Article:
Waste crime in England is costing the legitimate waste industry and the taxpayer more than £600m a year, equivalent to building 34 new secondary schools or paying for 4,137 NHS hospital beds per year, according to a new report commissioned by the Environmental Services Association Educational Trust (ESAET) and the Environmental Services Association, published yesterday (2 May).
Supported by the “Right Waste Right Place” campaign, and written by environmental consultancy Eunomia, the report – “Rethinking Waste Crime” (click here to view the report) – reveals just how big an issue waste crime has become.
The research shows the waste sector, which adds £6.6 billion of value to the UK economy, has changed beyond all recognition in the last two decades and regulation has not kept up. A new waste management system that allows society to use waste as a resource for recycling and recovery has opened up gaps that can be exploited.
“Rethinking Waste Crime” found the majority of waste crime is associated with waste from businesses, not from households. It suggests most serious waste crime falls into one of six categories: illegal waste sites, inaccurately describing waste, illegal export of waste, illegal burning of waste, fly tipping and serious breaches of permit conditions.
The report stresses that weak regulation is a major cause of waste crime: for example, anyone can obtain a licence to carry waste by paying a small online fee, and through minimal checks; waste carriers or sites that operate under exemptions (instead of proper waste permits) are rarely inspected; and there is no way to track commercial waste from its production through to its end destination.
Modernise The System
Suggesting there is no simple fix: “Rethinking Waste Crime” recommends a package of changes that will modernise England’s out of date waste management system, including tightening up regulation of areas that are barely regulated, increasing enforcement, banning serious and repeat offenders from the sector, and securing new sources of funding from criminals for the Environment Agency.
The report suggests the following changes are made to waste regulation:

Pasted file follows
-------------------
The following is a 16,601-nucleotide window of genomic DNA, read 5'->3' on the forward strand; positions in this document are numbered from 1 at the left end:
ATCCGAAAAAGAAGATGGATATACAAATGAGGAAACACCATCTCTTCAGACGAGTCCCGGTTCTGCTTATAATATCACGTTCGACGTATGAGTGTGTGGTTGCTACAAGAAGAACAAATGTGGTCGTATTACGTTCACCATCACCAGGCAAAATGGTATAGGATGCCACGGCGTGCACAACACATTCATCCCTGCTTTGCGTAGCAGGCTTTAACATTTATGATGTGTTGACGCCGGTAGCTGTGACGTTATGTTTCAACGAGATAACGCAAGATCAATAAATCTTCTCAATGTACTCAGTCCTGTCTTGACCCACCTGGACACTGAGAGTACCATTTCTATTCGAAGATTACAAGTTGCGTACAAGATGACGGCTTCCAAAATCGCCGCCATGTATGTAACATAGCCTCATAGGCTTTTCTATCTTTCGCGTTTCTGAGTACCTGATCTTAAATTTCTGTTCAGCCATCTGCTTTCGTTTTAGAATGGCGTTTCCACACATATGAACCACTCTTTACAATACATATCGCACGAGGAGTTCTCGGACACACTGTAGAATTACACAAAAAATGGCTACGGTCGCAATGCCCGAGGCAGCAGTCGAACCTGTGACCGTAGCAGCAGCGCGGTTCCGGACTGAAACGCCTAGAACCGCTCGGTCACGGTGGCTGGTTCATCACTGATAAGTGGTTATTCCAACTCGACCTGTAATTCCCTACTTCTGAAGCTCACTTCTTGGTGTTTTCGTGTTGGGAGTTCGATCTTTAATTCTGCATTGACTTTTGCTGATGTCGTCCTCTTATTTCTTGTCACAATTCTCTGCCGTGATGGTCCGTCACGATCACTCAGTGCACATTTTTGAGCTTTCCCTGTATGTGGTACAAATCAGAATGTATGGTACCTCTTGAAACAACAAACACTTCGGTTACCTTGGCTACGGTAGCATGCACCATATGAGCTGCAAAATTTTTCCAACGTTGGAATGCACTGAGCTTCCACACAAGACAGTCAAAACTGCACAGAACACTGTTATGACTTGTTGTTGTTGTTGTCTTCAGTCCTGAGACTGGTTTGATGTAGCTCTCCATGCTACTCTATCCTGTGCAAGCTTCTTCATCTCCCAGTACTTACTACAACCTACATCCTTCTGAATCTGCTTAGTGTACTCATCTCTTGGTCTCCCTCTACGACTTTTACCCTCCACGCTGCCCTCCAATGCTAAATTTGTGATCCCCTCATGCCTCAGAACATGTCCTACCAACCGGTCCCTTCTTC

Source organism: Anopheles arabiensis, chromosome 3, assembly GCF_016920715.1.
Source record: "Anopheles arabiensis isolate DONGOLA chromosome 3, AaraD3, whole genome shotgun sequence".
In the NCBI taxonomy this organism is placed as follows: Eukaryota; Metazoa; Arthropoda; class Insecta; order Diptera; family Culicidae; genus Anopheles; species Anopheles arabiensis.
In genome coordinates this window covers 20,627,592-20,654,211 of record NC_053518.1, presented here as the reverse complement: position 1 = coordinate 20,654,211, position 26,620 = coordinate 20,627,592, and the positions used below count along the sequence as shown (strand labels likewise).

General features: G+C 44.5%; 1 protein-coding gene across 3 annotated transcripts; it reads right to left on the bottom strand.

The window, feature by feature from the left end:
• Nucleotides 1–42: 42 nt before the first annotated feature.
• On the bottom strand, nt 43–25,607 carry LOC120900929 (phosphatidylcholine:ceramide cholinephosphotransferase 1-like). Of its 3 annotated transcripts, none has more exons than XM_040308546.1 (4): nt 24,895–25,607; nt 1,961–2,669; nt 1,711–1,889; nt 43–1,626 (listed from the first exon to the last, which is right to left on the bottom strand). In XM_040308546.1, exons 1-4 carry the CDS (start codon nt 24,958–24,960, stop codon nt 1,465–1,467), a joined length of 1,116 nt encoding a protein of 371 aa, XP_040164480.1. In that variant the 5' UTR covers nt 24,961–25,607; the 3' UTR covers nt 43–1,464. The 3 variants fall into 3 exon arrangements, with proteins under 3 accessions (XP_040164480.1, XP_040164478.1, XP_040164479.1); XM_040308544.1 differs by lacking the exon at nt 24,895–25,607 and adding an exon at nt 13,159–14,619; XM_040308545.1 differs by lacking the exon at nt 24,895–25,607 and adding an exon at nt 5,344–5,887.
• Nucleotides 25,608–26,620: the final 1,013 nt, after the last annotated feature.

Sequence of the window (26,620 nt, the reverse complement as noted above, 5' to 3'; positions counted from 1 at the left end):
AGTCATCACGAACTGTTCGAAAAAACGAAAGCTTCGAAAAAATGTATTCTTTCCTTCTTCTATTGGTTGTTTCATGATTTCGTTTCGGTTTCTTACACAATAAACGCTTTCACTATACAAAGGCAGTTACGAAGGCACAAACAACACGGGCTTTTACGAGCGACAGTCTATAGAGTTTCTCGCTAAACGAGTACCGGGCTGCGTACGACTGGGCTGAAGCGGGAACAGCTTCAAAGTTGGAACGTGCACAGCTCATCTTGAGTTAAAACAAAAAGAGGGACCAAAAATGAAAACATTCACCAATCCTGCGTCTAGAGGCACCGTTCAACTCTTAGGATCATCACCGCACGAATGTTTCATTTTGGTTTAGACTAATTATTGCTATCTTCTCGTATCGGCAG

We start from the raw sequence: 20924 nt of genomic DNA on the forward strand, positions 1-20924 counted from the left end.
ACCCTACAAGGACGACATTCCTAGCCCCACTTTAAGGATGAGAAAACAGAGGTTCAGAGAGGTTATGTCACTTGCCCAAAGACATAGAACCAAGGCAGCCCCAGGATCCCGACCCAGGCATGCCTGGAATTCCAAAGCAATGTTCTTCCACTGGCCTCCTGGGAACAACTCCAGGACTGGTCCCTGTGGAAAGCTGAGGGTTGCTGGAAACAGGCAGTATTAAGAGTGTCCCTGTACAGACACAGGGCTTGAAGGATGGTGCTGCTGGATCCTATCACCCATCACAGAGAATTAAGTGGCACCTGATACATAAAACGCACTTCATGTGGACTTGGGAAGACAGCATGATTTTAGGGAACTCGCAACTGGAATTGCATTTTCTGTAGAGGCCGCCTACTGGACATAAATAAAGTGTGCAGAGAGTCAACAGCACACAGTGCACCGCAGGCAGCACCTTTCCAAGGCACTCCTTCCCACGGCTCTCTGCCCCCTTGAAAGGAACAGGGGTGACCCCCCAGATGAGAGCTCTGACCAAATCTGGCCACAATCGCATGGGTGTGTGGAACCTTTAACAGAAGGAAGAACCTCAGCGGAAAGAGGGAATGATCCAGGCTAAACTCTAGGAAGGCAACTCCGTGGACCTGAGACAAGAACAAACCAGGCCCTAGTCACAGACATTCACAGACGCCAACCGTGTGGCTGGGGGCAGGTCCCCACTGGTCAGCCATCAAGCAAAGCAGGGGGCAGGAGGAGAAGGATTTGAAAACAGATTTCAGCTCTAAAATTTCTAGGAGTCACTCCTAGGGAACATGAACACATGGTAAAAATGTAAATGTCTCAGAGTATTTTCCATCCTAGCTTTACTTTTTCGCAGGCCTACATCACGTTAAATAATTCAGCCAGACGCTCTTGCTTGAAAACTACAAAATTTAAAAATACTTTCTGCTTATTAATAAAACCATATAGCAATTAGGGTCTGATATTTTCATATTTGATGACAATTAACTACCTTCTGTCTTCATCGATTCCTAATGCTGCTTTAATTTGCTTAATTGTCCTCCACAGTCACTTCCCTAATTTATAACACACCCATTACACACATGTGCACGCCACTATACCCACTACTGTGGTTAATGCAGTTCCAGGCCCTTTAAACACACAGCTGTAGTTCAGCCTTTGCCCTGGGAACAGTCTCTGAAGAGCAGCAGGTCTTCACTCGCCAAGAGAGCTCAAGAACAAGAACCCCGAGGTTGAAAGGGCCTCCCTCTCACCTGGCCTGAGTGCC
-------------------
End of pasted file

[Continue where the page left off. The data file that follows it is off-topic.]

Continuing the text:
- Closing the gaps in regulation
- Reducing exemptions for waste sites
- Setting new standards to qualify as a waste carrier, broker and dealer
- Stronger enforcement of failures in Duty of Care right through the waste chain
- Improving enforcement efforts by introducing a new inspection regime for sites
- Developing an electronic waste transfer note system for better traceability
- Developing enforcement funding from within the waste system
- Improving cross-regulatory cooperation and raising awareness
Jacob Hayler, Executive Director at the Environmental Services Association said: “Despite additional funding for regulators and stronger enforcement powers, waste crime is more entrenched than ever. Clearly, we need a different approach which targets the underlying causes of crime in our sector and which roots out the prevailing culture which allows waste crime to flourish. This report highlights the weakness in the current regime and puts forward ambitious recommendations aimed at stopping waste crime once and for all.”
Mike Brown, Managing Director from Eunomia said: “Regulators have been under-resourced and encouraged to take a light-touch approach in order to be business friendly. Ironically, this is actually harming the interests of legitimate waste businesses while giving criminals an easy ride. The solution isn’t to abandon the progress we’ve made, but to modernise regulation to support our increasingly circular economy.”
“This is a timely and useful report from ESA that reinforces the serious impact waste crime has on has on society as a whole, especially the legitimate and professional waste management sector, communities and the local environment, and in terms of tax evasion,” says CIWM chief executive Dr Colin Church.
“It rightly questions not just the level of enforcement of the current regulatory regime and the resources available to meet this growing problem, but also the effectiveness of the regime itself. Criminal activity proliferates where the risk of being caught is low compared to the financial reward and this report suggests it is time to reassess how our sector is regulated and what changes are needed to deter waste criminals in the future.”
You can view the report here